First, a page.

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Coping with Frustrations of Motherhood
Q: Am I the only mother to feel as though motherhood is 70 percent struggle and hassle, sorry make that 80 percent? I have a three-year-old son and I feel as though life is one long battle. I seem to be constantly pulling him away from things, saying "NO, NO, NO." I feel I am being constantly pestered to go here, get this, get that. Everything is a battle and a struggle and I'm tired of it. From what I can see it gets worse as they get older. I used to be a happy person. Is this what parenting does to you? I have my own business so my time at home can vary from a few days a week to less time although I try to make as much time as possible. My husband looks after our son when I'm not there. I honestly feel the joy has gone out of my life since I've become a mother. But then I'm probably a bad mother, too.
A: I am sorry that you have found parenting to be such an emotional drain. You are certainly not alone in being overwhelmed, frustrated, and saddened by the demands of motherhood. It's not at all unusual to feel inadequate as a parent. When we become parents for the first time, most of us experience some doubts about our capacity to be wonderful parents.
Since you have been so candid with me about your negative feelings, disappointment and self-doubt, I would be remiss if I did not answer in kind. I am concerned that you have been depressed, perhaps clinically depressed, for some time. Motherhood should not be experienced as 70-80 percent struggles and hassles. Moving dejectedly through your life as if it's "one long battle" suggests that you have been incapable of feeling optimism, joy, and a sense of mission and purpose in your life. It appears that you may have been feeling that way since your child was born, like you experienced post-partum depression that became a continuing, endogenous depression.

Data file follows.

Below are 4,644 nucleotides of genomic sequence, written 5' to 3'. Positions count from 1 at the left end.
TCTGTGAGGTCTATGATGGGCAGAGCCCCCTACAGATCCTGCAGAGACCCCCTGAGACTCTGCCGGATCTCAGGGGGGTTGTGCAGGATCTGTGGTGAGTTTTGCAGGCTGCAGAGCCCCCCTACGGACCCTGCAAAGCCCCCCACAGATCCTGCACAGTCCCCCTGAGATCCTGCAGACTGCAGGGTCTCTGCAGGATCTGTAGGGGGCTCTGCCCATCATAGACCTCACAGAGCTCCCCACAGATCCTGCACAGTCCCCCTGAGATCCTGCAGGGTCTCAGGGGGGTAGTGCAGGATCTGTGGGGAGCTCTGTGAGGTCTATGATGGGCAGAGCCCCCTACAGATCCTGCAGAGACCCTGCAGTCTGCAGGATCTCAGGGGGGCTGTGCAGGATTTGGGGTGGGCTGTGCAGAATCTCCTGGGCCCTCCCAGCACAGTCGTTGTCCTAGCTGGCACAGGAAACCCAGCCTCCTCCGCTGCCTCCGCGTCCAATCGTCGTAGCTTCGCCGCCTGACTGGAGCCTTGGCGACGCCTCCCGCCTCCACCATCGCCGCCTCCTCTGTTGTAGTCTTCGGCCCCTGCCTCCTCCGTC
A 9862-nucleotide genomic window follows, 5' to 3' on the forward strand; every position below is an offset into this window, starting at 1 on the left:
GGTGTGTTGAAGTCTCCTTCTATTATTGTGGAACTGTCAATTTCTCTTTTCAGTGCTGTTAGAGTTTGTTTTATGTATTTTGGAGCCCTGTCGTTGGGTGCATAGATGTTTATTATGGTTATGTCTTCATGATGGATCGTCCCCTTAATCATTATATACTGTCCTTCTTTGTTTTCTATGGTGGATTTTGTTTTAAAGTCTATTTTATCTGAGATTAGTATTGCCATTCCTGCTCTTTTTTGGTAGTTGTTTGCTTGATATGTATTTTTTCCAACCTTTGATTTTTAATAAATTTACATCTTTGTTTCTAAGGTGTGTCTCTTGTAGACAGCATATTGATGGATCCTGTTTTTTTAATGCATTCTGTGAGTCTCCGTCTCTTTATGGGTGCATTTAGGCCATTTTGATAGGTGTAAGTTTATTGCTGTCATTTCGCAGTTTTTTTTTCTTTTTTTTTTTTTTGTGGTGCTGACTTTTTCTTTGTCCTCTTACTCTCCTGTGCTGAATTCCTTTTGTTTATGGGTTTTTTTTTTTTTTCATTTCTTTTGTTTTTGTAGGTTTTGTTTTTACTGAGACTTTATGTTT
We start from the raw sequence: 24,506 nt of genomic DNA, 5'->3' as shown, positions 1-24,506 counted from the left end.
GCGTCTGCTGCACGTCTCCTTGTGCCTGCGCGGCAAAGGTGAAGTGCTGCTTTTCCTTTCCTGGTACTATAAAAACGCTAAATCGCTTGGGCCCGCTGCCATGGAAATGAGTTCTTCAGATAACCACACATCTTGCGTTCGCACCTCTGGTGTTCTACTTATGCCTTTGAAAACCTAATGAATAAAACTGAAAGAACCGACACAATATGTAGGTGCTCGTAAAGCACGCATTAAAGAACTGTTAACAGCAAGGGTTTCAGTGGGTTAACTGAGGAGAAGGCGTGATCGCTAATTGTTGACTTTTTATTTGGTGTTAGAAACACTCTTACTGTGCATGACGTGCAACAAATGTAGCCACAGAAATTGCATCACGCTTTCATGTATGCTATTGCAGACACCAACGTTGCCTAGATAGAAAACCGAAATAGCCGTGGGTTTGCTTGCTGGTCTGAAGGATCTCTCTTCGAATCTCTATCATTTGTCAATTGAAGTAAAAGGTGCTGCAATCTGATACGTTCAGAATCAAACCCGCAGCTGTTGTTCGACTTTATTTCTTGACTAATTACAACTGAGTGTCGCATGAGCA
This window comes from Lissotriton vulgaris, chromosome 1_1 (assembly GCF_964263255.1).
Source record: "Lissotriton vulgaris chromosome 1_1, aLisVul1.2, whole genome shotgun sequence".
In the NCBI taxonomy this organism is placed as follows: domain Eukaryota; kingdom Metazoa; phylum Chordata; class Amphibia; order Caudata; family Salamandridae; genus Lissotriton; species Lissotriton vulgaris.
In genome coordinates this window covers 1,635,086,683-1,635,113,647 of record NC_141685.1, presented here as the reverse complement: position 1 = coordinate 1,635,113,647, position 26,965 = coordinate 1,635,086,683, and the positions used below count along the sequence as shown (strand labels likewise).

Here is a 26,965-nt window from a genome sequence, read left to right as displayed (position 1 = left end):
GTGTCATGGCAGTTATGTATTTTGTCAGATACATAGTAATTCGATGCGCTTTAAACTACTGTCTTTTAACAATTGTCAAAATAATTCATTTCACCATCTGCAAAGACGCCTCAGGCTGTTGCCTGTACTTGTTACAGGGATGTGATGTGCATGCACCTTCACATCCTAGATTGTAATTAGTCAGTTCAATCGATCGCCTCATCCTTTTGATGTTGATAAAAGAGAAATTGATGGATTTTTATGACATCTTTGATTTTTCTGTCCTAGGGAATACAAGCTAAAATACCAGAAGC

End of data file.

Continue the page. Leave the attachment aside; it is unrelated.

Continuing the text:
When you speak of your child's behavior (the behavior that's bothering you so much), it's the type of stage developmental behavior expected from kids at this age and stage. You also believe that parenting "gets worse" as kids get older. You seem to be saying that having this child has stolen your life and has left you with nothing but a struggle to get through each day.
I won't pretend to know what the underlying causes of your ongoing depression are but I will strongly recommend that you seek out individual therapy right away. A group such as Parents Anonymous would also provide ongoing, non-judgmental support and understanding. Your malaise, anger and lack of joy are not going to disappear on their own. You, your child, and your husband deserve better lives. You are not a "bad mother" because of what you feel. There are very good reasons why you have become overwhelmed and depressed about being a mother. You must discover what has robbed you of your former joy. I guarantee you the answer will not simply be, "Having a child."
Please take the first step toward getting better and get this professional help. It takes courage to face these demons but you know that you must. Ask your husband for his support, as I am sure that he has been worried about you for some time. Would you contact me when you have taken this step?
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Carleton Kendrick has been in private practice as a family therapist and has worked as a consultant for more than 20 years. He has conducted parenting seminars on topics ranging from how to discipline toddlers to how to stay connected with teenagers. Kendrick has appeared as an expert on national broadcast media such as CBS, Fox Television Network, Cable News Network, CNBC, PBS, and National Public Radio. In addition, he's been quoted in the New York Times, Washington Post, Chicago Tribune, Boston Globe, USA Today, Reader's Digest, BusinessWeek, Good Housekeeping, Woman's Day, and many other publications.